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Hazardous Materials Communication Program (Employee Right-to-Know)

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1 Hazardous Materials Communication Program (Employee Right-to-Know)

2 Background

3 History Issued by OSHA November 25, 1983.
First issued for companies in SIC codes Applies to manufacturers and importers.

4 Hazardous Material Defined
Any material that, because of its quantity, concentration, or physical or chemical characteristics, may pose a substantial hazard to human health or the environment when incorrectly used, purposefully released, or accidentally spilled.

5 What Makes a Substance Hazardous ?
A material is considered hazardous if it exhibits any of the following characteristics beyond predefined levels Toxicity Reactivity Ignitability Corrosivity Bioaccummulative

6 Mixture Rule If a mixture has not been tested as a whole, the mixture is assumed to present the same health hazards of hazardous ingredients which compromise more than one percent (0.01) of the whole. A mixture is considered to be a carcinogen if any component in concentrations of 0.10 %, or greater are carcinogenic.

7 Categories Acids Adhesives Alkalies/Bases/Caustics Cleaning compounds
Compressed gases Corrosion preventive compounds

8 Categories Detergents/Soaps Greases Hydraulic fluids
Solvents (hydrocarbons) Lubricants/oils Paints

9 Categories Water treatment chemicals Oxidizers Fuels Heavy metals
Batteries Pesticides

10 Materials NOT Included
Pharmaceutical supplies Medical wastes & infectious materials Bulk fuels Radioactive materials Consumer products Food and food additives Booze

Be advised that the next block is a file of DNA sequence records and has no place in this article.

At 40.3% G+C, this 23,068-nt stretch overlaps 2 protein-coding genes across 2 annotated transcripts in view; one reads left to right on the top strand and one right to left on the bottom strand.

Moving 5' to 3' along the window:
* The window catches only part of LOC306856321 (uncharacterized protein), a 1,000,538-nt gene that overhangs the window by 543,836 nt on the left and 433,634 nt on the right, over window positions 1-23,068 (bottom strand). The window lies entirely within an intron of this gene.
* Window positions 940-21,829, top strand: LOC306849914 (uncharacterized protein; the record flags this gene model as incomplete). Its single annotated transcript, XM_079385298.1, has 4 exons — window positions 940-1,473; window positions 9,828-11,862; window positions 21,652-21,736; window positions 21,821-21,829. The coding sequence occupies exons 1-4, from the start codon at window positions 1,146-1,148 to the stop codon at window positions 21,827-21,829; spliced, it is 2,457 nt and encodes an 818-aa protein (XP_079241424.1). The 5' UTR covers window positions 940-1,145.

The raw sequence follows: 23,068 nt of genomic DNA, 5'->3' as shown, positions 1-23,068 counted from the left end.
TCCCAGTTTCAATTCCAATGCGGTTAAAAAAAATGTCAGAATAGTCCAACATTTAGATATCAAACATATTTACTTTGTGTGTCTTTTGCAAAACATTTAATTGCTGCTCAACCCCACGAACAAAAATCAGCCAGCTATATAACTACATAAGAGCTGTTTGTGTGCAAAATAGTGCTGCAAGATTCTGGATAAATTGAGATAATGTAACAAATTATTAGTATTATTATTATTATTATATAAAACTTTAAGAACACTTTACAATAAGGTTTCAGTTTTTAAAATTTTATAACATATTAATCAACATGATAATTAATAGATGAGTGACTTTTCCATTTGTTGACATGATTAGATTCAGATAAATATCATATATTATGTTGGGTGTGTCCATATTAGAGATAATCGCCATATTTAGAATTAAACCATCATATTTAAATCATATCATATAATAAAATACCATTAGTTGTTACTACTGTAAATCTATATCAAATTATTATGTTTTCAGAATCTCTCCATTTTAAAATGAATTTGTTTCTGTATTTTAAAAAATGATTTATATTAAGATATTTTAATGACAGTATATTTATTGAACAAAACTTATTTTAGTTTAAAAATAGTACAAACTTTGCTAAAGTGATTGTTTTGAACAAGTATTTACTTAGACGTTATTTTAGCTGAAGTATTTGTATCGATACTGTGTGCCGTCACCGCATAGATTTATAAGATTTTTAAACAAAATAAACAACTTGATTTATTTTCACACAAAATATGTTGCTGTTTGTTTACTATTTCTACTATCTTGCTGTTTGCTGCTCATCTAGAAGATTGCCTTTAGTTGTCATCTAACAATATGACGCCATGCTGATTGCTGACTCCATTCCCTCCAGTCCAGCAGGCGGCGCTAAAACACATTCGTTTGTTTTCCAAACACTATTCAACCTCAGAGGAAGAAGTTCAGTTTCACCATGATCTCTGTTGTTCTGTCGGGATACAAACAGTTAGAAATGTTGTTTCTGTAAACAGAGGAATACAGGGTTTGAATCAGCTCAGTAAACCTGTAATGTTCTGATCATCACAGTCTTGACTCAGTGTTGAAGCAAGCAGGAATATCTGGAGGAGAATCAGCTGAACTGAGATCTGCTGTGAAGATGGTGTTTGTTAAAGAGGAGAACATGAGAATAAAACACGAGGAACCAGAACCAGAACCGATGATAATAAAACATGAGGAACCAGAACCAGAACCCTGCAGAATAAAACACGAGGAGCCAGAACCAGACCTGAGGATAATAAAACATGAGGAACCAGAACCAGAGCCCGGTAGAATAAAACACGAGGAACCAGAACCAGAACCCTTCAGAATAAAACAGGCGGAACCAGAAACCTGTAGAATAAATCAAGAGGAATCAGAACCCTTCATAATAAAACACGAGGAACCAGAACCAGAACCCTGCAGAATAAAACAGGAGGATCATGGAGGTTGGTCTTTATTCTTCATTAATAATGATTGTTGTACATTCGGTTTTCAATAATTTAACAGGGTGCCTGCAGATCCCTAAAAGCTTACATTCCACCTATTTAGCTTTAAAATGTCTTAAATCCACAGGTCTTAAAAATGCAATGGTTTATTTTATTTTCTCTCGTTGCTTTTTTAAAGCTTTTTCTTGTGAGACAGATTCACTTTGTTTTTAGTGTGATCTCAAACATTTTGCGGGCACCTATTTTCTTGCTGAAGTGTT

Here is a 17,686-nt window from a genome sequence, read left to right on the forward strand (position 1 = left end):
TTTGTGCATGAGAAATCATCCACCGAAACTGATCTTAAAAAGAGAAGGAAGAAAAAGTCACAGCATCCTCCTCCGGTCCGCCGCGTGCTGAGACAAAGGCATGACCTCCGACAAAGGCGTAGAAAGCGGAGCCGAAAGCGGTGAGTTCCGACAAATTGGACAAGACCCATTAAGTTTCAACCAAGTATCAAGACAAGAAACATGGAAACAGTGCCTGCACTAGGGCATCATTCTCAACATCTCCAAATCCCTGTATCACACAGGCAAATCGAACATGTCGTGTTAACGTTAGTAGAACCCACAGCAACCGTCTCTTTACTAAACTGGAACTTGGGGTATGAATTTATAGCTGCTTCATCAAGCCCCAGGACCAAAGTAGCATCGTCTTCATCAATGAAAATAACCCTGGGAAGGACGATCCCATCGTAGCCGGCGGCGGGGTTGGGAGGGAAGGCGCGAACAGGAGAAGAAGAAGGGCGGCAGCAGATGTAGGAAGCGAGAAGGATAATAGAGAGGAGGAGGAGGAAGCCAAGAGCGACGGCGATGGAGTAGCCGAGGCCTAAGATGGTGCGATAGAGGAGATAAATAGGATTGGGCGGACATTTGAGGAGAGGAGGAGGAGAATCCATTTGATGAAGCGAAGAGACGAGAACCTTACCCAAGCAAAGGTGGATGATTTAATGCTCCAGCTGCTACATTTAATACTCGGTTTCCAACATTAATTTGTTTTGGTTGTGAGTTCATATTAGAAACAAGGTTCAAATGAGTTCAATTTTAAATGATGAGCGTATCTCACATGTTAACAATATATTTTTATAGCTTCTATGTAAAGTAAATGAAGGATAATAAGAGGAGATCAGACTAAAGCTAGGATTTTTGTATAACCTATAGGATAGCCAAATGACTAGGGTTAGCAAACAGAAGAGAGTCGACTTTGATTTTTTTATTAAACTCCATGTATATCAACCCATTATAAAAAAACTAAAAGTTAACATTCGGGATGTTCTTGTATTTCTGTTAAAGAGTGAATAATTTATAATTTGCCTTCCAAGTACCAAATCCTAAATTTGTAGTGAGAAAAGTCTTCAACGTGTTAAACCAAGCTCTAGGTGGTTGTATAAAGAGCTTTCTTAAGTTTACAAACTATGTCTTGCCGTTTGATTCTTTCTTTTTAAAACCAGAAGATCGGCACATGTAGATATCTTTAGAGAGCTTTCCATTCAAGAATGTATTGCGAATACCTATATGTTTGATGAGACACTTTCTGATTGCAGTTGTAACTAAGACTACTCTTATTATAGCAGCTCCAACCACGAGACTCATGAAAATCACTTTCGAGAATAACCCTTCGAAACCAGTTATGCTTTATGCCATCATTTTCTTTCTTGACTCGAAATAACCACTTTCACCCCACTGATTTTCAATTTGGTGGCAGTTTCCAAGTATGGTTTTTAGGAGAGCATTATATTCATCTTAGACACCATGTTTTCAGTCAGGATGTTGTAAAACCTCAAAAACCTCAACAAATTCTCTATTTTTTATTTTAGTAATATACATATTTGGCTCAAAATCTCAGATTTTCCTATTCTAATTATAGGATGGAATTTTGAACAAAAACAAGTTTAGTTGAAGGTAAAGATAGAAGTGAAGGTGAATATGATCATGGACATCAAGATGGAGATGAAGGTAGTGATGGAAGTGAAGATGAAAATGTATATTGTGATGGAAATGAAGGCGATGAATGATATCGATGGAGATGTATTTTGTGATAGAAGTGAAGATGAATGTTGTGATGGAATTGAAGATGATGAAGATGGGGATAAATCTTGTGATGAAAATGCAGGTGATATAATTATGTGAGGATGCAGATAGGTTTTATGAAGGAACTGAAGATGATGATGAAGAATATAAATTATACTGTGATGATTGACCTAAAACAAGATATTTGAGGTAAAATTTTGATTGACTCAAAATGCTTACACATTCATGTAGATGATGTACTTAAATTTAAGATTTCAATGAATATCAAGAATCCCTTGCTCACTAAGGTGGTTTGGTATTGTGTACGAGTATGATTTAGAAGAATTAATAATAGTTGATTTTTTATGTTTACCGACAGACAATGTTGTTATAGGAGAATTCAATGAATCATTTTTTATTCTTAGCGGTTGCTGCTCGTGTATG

11 Employee Rights The right to receive information regarding hazardous substances. Your physician or collective bargaining agent may also receive this same information. Review new or revised MSDS within 30 days of receipt and prior to using those materials.

12 Scope Manufacturers must properly label hazardous materials & provide Material Safety Data Sheets (MSDS) for each hazardous material produced The hazardous materials user-- Must be familiar with hazards & precautions Must be familiar with MSDSs Must use and understand hazardous materials labels

13 Hazardous Materials Labeling

14 Original Container Labels
Manufacturer must provide shipper/handler/user with information on hazardous materials Every container of hazardous materials must be labeled Label requirements-- Identity of material or chemical Name & address of manufacturer or responsible party Appropriate hazard warning Target organ

15 Secondary Containers If hazardous material is dispensed into an unmarked container, the container must be labeled with the following information: Identity of material or chemical Appropriate hazard warning

16 Hazardous Material Information Guide (HMIG)
Acuity’s system for labeling? Replaces illegible and/or damaged labels Labels for secondary containers

17 Wallet Card Quick reference guide Icon depiction of PPE
Letters refer to groups of needed PPE

18 Hazardous Material Information Guide (HMIG)
Color code identifies the hazard Blue = Health Hazard Red = Flammability Yellow = Reactivity White = Special Hazard Information Numerical rating identifies severity 0 - no hazard, 4 - most severe hazard

19 Rhone-Poulenc Basic Chemicals Co.
HMIG Label Sulfur Dioxide 3 K Rhone-Poulenc Basic Chemicals Co. July 4, 2000

20 Other Warning Systems National Fire Protection Association (NFPA) 704M diamond Department of Transportation (DOT) Labels Note: NFPA and DOT labels may NOT be used as stand-alone labeling systems, but may be used in conjunction with other labeling systems

21 NFPA Label Designed for emergency personnel
Represents the "worst" of what is in the storage area Does not provide specific chemical names or quantities

22 DOT Warning System DOT uses a system of
Numbers Labels Symbols, and Classes to identify the hazardous material and its hazardous characteristics System is used for shipping of hazardous materials

23 DOT Classes Class 1 - Explosive Class 2 - Gases
Class 3 - Flammable liquids Class 4 - Flammable solids Class 5 - Oxidizers Class 6 - Poisons Class 7 - Radioactive Class 8 - Corrosives Class 9 - Miscellaneous

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33 Material Safety Data Sheets (MSDS)

34 MSDS Technical bulletins containing information about the hazardous material Contain at a minimum the following information: Identity of material Hazardous ingredients Physical and chemical characteristics